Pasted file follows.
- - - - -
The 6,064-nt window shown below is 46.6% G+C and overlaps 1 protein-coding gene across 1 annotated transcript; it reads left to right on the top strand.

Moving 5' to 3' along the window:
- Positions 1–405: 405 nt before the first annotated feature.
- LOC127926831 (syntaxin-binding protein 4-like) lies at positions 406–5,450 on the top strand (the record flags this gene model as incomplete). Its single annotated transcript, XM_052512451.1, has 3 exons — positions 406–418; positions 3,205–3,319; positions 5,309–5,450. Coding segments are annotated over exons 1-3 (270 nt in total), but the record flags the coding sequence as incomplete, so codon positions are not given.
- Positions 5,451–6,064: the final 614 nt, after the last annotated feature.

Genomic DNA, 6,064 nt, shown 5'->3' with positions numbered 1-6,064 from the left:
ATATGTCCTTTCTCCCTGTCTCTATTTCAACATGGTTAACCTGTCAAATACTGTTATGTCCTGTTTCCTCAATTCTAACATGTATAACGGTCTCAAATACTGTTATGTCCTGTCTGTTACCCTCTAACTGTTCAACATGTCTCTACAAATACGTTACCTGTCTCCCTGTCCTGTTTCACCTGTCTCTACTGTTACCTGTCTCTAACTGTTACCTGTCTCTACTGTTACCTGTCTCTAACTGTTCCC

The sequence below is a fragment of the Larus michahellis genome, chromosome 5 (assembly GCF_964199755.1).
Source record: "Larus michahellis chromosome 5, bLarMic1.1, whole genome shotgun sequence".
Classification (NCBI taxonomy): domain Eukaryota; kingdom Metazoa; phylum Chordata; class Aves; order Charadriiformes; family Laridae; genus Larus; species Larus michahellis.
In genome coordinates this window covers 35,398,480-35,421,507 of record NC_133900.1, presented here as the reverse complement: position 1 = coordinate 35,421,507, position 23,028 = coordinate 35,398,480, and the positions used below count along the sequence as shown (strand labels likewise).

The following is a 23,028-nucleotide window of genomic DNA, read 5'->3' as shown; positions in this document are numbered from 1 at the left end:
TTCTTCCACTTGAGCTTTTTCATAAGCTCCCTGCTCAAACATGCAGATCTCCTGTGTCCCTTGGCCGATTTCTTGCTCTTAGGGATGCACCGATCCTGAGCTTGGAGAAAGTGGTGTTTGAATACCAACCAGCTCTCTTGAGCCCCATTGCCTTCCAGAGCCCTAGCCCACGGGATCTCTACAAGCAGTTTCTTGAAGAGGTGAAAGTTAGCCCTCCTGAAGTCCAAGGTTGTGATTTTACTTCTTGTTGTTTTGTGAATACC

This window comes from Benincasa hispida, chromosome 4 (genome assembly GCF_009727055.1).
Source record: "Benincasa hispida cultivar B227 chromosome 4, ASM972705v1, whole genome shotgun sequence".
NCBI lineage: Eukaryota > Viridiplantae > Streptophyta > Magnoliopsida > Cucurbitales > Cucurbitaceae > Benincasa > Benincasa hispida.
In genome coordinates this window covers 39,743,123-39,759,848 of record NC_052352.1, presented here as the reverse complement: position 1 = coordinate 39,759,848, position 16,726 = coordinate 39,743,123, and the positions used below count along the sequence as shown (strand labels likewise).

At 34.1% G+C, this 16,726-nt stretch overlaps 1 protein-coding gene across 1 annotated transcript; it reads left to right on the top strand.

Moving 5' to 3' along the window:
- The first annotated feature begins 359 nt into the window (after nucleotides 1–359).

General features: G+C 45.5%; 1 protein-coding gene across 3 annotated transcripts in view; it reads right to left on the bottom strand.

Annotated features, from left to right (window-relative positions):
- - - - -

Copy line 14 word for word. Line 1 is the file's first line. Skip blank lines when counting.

This window comes from Benincasa hispida, chromosome 4 (genome assembly GCF_009727055.1).